Typical explosive formulations suitable for use in the present invention include mixtures of a high explosive in an inert or energetic polymeric system such as from 70% to 92% CL-20 (also known as "HNIW", 2,4,6,8,10,12-hexanitro-2,4,6,8,10,12-hexaazatetracyclo[5.5.0.05,9 03,11 ]-dodecane), RDX (1,3,5-trinitro-1,3,5-triaza-cyclohexane), HMX (1,3,5,7-tetranitro-1,3,5,7-tetraaza-cyclooctane), ADN (ammonium dinitramide), TNAZ (1,3,3-trinitroazetidine), and PETN (pentaerythritol tetranitrate) in from 8% to 30% polymeric binder system. Commercially available Detasheet® A, C, LF, or HP sold by DuPont may also be used. Detasheet® A and C are based on PETN, while Detasheet® HP and LF are based on RDX. An explosive based on 88% HMX in a 12% HTPB binder with isocyanate cure may be used in the present invention. Similarly, Composition C-4, an explosive based on 91% RDX in polyisobutylene, may also be used. Other known or novel high explosives which produce the desired detonation pressure may also be used in the present invention.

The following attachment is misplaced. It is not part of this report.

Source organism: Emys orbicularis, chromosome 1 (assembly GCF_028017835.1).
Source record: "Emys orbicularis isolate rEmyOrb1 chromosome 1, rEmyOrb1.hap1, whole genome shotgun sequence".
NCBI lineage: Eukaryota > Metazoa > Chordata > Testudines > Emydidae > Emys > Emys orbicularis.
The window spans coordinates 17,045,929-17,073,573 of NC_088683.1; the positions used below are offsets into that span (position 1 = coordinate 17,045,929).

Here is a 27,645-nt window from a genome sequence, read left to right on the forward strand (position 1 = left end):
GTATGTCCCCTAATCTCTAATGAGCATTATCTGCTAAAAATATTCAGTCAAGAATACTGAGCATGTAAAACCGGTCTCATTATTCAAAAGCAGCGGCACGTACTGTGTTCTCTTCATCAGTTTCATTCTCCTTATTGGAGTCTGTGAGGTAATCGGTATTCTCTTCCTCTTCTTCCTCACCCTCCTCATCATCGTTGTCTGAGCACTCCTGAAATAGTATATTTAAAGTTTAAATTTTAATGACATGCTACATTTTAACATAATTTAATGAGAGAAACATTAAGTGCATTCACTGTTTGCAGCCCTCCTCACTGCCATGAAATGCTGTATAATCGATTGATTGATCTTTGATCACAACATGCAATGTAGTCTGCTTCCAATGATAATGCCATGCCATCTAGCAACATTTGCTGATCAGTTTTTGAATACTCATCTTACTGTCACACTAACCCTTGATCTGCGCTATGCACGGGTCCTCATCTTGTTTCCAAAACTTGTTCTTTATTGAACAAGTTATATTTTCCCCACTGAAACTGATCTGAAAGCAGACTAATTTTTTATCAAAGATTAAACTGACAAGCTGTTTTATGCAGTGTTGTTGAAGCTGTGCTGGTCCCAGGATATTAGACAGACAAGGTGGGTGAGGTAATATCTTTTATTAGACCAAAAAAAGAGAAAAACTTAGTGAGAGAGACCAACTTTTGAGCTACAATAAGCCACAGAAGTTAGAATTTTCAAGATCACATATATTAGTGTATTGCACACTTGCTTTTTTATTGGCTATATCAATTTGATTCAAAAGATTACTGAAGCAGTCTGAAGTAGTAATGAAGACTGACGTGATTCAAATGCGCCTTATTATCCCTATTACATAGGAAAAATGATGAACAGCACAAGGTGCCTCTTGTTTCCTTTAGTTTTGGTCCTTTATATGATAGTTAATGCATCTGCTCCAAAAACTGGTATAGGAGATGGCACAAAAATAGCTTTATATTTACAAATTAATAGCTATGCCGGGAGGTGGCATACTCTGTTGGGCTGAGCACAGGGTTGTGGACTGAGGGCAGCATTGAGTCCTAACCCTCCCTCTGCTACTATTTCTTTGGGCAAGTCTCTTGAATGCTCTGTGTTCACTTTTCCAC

A significant problem believed to be solved by the present invention is initiation of the metal-halogen reaction. It is this reaction which releases the large quantities of heat which are key to sustaining the pulse generated by the initial explosive reaction. The present invention avoids problems encountered with conventional metallized explosives which suffer from poor metal combustion and subsequent delivered performance.
For instance, in the jelly roll configuration the explosive may be detonated at one or both ends and as the detonation wave moves down the flexible explosive the metal/halogenated polymer layers are exposed to the high temperatures and pressures of the detonation. The high pressures and temperatures are essential to the complete reaction of the metal and halogenated polymer which in turn releases a large amount of heat. By separating the metal, halogenated polymer, and high explosive, relatively insensitive high explosive compositions may be employed since the explosive is not diluted by the metal or halogenated polymer. Thus, the high velocity and detonation pressure of the nonmetallized explosive is used to advantage in enhancing the overall efficiency of the explosive charge.